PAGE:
A young man in southern Kazakhstan has committed suicide by setting himself alight in a gesture intended to draw attention to what he said was the injustice he has suffered at the hands of the police.
The desperate act bears echoes of a similar self-immolation by a street vendor in Tunisia in 2010, which sparked a wave of protests that led to the toppling of that country’s long-term president.
Yerlan Bektibayev, 20, set himself on fire on October 24 in front of the local headquarters of the ruling Nur Otan party in Taraz. The town was the center of much official coverage earlier this month, when it hosted celebrations to mark what Kazakhstan’s authorities say was the 550th anniversary of Kazakh statehood. Those festivities were designed in part to help shore up support for President Nursultan Nazarbayev.
“I have come here because I hope Nur Otan will help me,” Bektibayev said in a video later posted on YouTube. The footage then shows Bektibayev setting himself on fire before running while screaming with pain into the Nur Otan building.
Police said on October 26 that they had arrested people they suspect filmed the video, but did not specify on what charges. The person filming appears directly complicit in Bektibayev's self-immolation and makes no evident effort to aid the young man once he has followed through on the act.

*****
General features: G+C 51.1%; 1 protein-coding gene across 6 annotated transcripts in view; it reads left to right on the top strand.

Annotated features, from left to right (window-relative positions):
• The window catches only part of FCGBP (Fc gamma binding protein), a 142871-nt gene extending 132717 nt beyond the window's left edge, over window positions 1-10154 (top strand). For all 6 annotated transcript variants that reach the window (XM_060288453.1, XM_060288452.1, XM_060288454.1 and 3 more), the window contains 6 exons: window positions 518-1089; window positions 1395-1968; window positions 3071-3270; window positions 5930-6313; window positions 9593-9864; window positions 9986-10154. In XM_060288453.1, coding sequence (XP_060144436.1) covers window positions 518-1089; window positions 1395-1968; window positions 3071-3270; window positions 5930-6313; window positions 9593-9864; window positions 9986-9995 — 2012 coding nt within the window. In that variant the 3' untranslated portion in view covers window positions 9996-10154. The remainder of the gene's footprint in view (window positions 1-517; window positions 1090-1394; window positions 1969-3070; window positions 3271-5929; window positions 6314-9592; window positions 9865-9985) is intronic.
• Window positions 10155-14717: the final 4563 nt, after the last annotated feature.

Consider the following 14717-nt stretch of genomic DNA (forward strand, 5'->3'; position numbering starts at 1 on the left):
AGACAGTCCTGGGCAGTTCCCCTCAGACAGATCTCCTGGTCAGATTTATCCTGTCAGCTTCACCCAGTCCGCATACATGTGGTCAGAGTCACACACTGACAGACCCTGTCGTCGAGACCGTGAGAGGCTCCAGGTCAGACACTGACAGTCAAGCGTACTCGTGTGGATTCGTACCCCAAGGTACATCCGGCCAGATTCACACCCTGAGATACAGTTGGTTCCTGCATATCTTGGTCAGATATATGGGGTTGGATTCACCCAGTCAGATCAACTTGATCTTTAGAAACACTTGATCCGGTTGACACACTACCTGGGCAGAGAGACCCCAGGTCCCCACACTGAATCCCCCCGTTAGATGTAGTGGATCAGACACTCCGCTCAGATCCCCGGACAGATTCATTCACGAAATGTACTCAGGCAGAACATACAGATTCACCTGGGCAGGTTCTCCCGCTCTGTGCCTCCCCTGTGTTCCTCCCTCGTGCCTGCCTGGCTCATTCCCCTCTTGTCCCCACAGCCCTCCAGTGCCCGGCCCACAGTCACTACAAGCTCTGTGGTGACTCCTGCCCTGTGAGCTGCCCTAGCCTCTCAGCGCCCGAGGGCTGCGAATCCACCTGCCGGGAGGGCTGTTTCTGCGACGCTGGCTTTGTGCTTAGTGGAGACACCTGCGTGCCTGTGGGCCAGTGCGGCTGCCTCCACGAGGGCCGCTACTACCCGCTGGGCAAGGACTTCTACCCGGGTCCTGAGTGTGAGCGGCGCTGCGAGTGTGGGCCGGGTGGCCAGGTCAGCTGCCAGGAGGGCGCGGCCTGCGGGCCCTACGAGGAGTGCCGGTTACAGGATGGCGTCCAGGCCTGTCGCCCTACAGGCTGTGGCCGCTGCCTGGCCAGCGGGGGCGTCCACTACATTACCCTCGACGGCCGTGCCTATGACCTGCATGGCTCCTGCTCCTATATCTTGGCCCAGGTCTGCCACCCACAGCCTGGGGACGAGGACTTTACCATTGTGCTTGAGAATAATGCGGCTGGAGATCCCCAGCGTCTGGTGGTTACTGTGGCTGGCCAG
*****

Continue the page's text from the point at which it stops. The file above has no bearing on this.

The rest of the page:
Japan’s Prime Minister Shinzo Abe embarked on his historic days-long tour of the five countries of Central Asia with a small army of businessmen, banking officials and academics in tow.
This is the first time a Japanese leader has taken all the region’s countries, as well as Mongolia, in a single visit — a clear signal of intent to expand Tokyo’s presence in an area increasingly dominated by the rival economy of China.
Energy was at the top of Abe’s agenda, as suggested by the sealing of $18 billion in deals in Turkmenistan on October 23.
“We have signed documents on a range of projects in the chemical industry and for the construction of electrical generation plants for a total value of $18 billion,” Abe told reporters in Ashgabat.
Those projects include development on the huge Galkynysh natural gas field, building of power stations in the east of the country and polyethylene and propylene production plants, according to Turkmen officials.
The agreements will see Japanese companies like JGC Corporation, Mitsubishi, Chiyoda Corporation and Sojitz Corporation collective investing around $10 billion in Galkynysh, which is estimated to possibly hold 21.2 trillion cubic meters of gas.
Meanwhile, Sumimoto Corporation has received a $300 million order to complete gas-fired power plants with a 400 Megawatt capacity.
Large dollars figures were also flung about with abandon on October 25 in Uzbekistan, where the two countries signed off on $8.5 billion worth of deal.
According to Uzbekistan’s presidential website, Japanese investment will be primarily targeted at modernization of energy and transportation infrastructure, developing mineral resources, automobile construction, the oil, gas and chemical industries, and telecommunications.
Central Asia faces a bleak economic outlook and policy-makers should prepare for the long haul as the shocks buffeting the region are likely to be enduring, the International Monetary Fund has said.